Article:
As it stands, attracting customers during several “phases” of reopening has been a challenge. Businesses have had to constantly update their marketing for what services they provide – Shipping? Roadside pickup? Shopping in person? Outdoor dining only? – and the new health rules that go with it.
“It’s another PR nightmare,” said Ann Leadbetter, who owns Meriwether Cider in Boise, Idaho, with her husband and two grown daughters. His business includes a tap room and a cider house from which they sell their own hard ciders.
But small business owners say the biggest obstacle today is the financial uncertainty that clouds everything.
I don’t know when they will be able to function “ almost normally ”
Leadbetter said she was grateful for the P3 loan she received because it helped her family stay in business. And she’s grateful that the federal CARES Act has relieved business owners from having to make payments on their other Small Business Administration loans for six months. His family had taken out two when they started their business. But they will have to start paying again in September.
“Like many businesses, we thought that by the time PPP funds were depleted and loan repayments were due again, we would be out of breath and able to function almost normally. even more in the fall, this is no longer the case. And I’m scared of what’s going to happen next. If we are to go back into full foreclosure, all bets are off, ”Leadbetter said.
“Nobody has a work plan”
Cliff Hodges, founder of California-based Adventure Out LLC, which offers courses and retreats in surfing, rock climbing, mountain biking and other outdoor adventures, has been leading his own survival adventure since March, when he had to temporarily interrupt his activities. .
The majority of its revenue is generated between May and October, but bookings for its peak season arrive in March and April. As a result, Hodges said, “Our regular bookings are down. And our corporate bookings are gone.”
After reopening this month, the company is experiencing a spike in demand as people want to go out after so many months at home. So Hodges is trying to hire a few more staff – to add to the majority of the employees he was paying once he got his P3 loan.
In addition to losing more money, Hodges fears receiving a bill from the state to replenish his company’s UI reserve account to cover some of the unemployment benefits received by employees after they were laid off. . While the federal government under the CARES Act has subsidized many of these extended benefits, it is up to individual states to determine whether employers will be required to pay additional payments. Hodges was unable to get clear guidance on how California will rule. And CNN Business has yet to hear back on the matter from the state’s employment development agency.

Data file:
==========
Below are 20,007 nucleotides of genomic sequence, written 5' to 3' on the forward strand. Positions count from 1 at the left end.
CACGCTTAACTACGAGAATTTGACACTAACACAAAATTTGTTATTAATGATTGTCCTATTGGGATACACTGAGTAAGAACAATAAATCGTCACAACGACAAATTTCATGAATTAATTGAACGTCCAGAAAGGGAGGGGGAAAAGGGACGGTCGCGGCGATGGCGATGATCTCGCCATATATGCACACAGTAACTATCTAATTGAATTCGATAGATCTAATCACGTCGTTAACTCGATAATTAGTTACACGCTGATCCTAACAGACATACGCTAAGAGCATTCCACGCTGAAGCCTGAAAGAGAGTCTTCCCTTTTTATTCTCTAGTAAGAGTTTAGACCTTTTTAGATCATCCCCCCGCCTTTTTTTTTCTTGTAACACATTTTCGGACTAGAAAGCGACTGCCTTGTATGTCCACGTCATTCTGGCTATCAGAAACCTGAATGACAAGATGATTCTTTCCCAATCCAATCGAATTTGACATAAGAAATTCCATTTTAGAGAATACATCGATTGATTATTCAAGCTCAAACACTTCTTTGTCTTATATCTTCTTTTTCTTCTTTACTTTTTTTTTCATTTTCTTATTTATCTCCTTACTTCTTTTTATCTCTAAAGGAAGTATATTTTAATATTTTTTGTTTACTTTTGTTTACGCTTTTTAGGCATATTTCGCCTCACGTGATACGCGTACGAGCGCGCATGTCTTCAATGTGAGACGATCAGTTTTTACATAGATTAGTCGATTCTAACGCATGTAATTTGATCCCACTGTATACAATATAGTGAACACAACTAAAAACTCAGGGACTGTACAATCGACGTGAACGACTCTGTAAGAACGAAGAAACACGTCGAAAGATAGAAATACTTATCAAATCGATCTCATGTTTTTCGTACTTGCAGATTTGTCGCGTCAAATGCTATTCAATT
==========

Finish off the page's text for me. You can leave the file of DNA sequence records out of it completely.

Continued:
In the meantime, he hasn’t paid himself, noting that payroll, rent and utilities are high on his priority list. “I don’t see a short term future where I will get paid. I will be shocked if I am able to pay myself in 2020.”
‘A series of impossible questions’
Chris Morgan and Gerald Addison were scheduled to open their new Bammy’s restaurant in Washington, DC, by the end of March. This does not happen. They called for not opening days before the Washington government bans in-person meals.
But they decided to use a smaller staff than expected to make take out from mid-May. A few days later, they were allowed to start offering patio service. And, as of this week, indoor meals are now allowed. But they said they were not yet comfortable doing this for the safety of their staff and customers.
Indeed, restaurant owners and other businesses face “a series of impossible questions” as coronavirus cases increase in many places, Addison said. “It’s on everyone’s mind. It’s hard to ask someone out of unemployment and a week later things stop again.
Although they didn’t qualify for a P3 loan because they weren’t open for business earlier in the year, they took out the new employee retention credit, which gives them a quarterly tax credit. equal to half of the salary they pay to staff. The total combined credits cannot exceed $ 10,000. “It works well if you’re trying to test the waters and you don’t have a full staff yet,” Morgan said.
They currently pay five employees, but not themselves or their spouses. And having been in the restaurant business for years, they know how to handle lean.
One of their biggest financial concerns in the future is rent. They took over a pre-existing lease with six years remaining. “We are trying to find a way forward for [the landlord] understands that we are doing our best to pay for what we can, ”Morgan said.
What do we need next?
To thrive, small businesses need customers who are willing to spend and the confidence to leave their homes.
With historically high unemployment rates and a persistent and poorly managed public health crisis, both may be a way forward.
Small business advocates have been pressured to automatically cancel PPP loans under $ 150,000. And some are even asking that business owners be allowed to get a second P3 loan, as the program still had over $ 130 billion in funds left over the weekend.
But many small business owners prefer to avoid more loans, even if there is a chance that they will eventually be forgiven.
To the extent that the financial aid is greater, Hodges hopes it will come in the form of a grant. “It’s absurd and terrifying to take out a loan when you’re negative. It took me the first 10 years just to pay off my initial loans. I’d rather just quit.”